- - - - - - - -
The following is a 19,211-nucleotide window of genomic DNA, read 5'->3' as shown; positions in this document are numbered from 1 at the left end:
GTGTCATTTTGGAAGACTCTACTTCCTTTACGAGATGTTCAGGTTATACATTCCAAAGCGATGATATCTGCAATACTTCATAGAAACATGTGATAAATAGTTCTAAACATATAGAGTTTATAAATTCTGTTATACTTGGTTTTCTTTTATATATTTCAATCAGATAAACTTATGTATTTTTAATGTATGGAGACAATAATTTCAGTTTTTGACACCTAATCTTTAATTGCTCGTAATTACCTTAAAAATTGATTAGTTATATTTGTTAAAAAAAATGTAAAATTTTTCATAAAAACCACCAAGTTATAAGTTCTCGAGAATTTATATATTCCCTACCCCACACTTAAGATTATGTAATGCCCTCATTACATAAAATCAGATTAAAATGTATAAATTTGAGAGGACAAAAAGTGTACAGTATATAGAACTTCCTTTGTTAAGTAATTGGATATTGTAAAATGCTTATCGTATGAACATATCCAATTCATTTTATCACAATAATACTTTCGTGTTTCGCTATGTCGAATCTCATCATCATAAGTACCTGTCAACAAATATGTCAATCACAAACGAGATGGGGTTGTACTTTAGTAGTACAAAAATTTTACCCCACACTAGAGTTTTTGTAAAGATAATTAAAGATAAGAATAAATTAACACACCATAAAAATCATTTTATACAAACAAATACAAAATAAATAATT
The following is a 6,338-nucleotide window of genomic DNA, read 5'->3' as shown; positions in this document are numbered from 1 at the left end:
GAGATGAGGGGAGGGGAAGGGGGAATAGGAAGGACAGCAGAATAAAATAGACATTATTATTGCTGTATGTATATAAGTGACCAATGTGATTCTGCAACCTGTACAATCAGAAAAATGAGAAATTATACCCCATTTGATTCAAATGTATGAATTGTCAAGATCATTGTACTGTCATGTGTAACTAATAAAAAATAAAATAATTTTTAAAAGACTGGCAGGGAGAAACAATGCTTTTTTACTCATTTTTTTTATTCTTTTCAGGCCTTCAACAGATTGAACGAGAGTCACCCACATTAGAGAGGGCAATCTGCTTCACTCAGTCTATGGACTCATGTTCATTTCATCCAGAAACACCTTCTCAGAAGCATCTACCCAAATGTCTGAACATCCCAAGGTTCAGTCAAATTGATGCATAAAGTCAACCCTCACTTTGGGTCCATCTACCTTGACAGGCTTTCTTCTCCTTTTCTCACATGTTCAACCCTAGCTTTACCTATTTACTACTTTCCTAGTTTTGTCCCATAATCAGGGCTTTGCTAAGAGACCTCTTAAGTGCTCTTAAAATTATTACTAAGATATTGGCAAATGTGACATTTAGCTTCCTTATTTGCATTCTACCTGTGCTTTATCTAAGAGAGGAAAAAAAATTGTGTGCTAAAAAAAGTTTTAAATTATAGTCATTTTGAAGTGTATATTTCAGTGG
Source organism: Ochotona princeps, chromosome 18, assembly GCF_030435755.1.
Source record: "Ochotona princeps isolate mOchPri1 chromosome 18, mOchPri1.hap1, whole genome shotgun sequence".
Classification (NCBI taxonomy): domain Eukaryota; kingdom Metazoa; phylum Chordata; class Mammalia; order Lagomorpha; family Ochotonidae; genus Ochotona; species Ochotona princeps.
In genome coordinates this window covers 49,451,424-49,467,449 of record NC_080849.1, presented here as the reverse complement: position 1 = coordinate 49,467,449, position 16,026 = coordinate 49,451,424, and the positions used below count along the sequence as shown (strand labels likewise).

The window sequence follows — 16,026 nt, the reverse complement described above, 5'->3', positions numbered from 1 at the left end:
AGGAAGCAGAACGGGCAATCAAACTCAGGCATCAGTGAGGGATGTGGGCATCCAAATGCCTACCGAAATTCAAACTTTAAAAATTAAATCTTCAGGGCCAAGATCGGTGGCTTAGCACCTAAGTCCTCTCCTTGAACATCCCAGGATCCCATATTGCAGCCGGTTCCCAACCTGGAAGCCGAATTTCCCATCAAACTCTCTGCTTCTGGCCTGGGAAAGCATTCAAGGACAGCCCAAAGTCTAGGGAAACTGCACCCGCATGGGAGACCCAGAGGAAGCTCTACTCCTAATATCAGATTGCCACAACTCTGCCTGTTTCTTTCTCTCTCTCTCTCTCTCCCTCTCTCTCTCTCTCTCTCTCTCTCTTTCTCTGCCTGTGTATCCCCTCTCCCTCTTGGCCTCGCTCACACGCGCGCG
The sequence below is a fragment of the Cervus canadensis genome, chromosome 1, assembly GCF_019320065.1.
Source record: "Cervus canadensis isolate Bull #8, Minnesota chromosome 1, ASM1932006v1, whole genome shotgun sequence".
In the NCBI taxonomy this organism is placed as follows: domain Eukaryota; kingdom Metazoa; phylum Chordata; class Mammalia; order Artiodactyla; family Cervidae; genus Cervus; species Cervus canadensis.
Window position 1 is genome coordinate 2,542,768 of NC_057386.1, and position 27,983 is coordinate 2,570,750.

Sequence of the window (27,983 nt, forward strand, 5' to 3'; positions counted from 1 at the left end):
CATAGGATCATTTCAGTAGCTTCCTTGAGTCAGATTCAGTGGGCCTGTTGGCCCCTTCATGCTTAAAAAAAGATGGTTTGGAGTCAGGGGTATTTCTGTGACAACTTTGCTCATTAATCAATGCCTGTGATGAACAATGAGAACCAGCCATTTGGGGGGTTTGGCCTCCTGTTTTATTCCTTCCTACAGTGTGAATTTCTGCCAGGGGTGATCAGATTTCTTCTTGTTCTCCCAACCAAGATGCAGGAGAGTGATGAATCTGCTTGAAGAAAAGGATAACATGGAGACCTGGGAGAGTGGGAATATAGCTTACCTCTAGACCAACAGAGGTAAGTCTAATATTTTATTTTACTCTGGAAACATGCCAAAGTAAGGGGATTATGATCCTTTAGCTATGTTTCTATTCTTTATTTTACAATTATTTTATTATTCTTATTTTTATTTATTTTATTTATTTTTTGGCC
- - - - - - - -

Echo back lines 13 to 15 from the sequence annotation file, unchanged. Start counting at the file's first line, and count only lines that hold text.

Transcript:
In the NCBI taxonomy this organism is placed as follows: domain Eukaryota; kingdom Metazoa; phylum Chordata; class Mammalia; order Artiodactyla; family Cervidae; genus Cervus; species Cervus canadensis.
Window position 1 is genome coordinate 2,542,768 of NC_057386.1, and position 27,983 is coordinate 2,570,750.

Sequence of the window (27,983 nt, forward strand, 5' to 3'; positions counted from 1 at the left end):